The Memoir Of A Beloved

The death of a beloved is an amputation.
~ C. S. Lewis ~

I’m fortunate. Not many writers are in a position to have two books launched at about the same time. While things are being worked out with Omonomany Publishing for final publication of my WWII fictionalized biography, The Third Reich’s Last Eagle (some early readers wanted maps included in order to follow the advances and subsequent retreats of Germany’s Wehrmacht), I’m the daddy of a memoir.

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The memoir, In This Love Together – Love, Failing Limbs, and Cancer, is perhaps a final honoring of Becca, my deceased wife. A brave soul, she subjected herself to too many radiation treatments of her squamous cell carcinoma for later chemo treatments to do her any good. She lived for many months with a feeding tube and tracheostomy in order to stay alive. A most giving person, she made cookies for the cancer doctors and technicians in her last months.

One day she stood before the kitchen counter where we generally prepared food, intent on her batter, occasionally rocking side to side. She hadn’t fallen yet, but I knew it was coming.

“You don’t have to do that,” I said. “For crying out loud, they don’t expect cookies from you.”

“I know.” She didn’t turn, kept working her dough.

“Okay, so why do it?”

“I want to.”

For a second she swayed like a pine on a breezy day. “You okay?”

“I’m okay.”

“What can I do to help.”

“Nothing.”

I sighed, softly, so she wouldn’t hear it and claim petulance on my part. “Just be careful. Sit if you need to.”

“I will.”

The oncologist who had urged her into a second round of radiation, the radiation that proved insufficient to stop her cancer, but which had destroyed the surrounding tissue, graciously accepted her portion of the cookies, along with a scarf Becca had woven. After she died, I received a too-late card of thanks from this doctor.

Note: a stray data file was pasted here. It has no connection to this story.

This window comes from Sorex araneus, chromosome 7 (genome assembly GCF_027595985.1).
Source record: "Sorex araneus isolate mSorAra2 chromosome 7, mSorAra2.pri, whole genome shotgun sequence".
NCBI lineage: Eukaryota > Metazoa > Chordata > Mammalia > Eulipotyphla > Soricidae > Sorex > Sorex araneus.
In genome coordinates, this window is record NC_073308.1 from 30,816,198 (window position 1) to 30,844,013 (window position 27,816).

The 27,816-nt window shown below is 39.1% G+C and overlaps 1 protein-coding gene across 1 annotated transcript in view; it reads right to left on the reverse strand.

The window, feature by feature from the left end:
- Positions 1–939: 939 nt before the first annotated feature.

Following Becca’s death it was my turn: heart surgery, followed by replacement of a failed knee replacement, and several months of physical therapy, which did little to aid the leg, which had atrophied in the interim. Romance entered my life again, then fled rather than see me through my mourning. And just as engineering work had gotten me through an earlier divorce, writing – this memoir, in particular – got me through the long months of loss.

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I had an odd bill of hers to accommodate as the months passed, but the nettlesome item was returning again and again to the cemetery management to have them honor their agreement to put Becca’s death date on her gravestone. It took two-and- a-half years to accomplish that, and as I stood before the completed gravestone, I had an odd realization. Somehow the fates had aligned to free me from my mourning.

I’ve heard from older, wiser persons that once you love someone, that love never goes away, and now I know the truth of that. But love does strange, counterintuitive things, too. Somehow, standing before her grave, I could swear she was whispering to me that it was time to move on.